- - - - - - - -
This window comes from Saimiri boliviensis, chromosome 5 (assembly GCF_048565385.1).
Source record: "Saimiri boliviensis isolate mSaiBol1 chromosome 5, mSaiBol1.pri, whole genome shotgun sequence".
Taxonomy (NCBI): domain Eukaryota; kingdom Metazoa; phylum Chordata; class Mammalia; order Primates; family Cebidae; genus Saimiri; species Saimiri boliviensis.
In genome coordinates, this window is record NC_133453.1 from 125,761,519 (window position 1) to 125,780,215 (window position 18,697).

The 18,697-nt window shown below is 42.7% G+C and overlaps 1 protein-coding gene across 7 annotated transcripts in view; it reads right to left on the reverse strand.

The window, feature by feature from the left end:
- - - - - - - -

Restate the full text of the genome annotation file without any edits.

This window comes from Saimiri boliviensis, chromosome 5 (assembly GCF_048565385.1).
Source record: "Saimiri boliviensis isolate mSaiBol1 chromosome 5, mSaiBol1.pri, whole genome shotgun sequence".
Taxonomy (NCBI): domain Eukaryota; kingdom Metazoa; phylum Chordata; class Mammalia; order Primates; family Cebidae; genus Saimiri; species Saimiri boliviensis.
In genome coordinates, this window is record NC_133453.1 from 125,761,519 (window position 1) to 125,780,215 (window position 18,697).

The 18,697-nt window shown below is 42.7% G+C and overlaps 1 protein-coding gene across 7 annotated transcripts in view; it reads right to left on the reverse strand.

The window, feature by feature from the left end: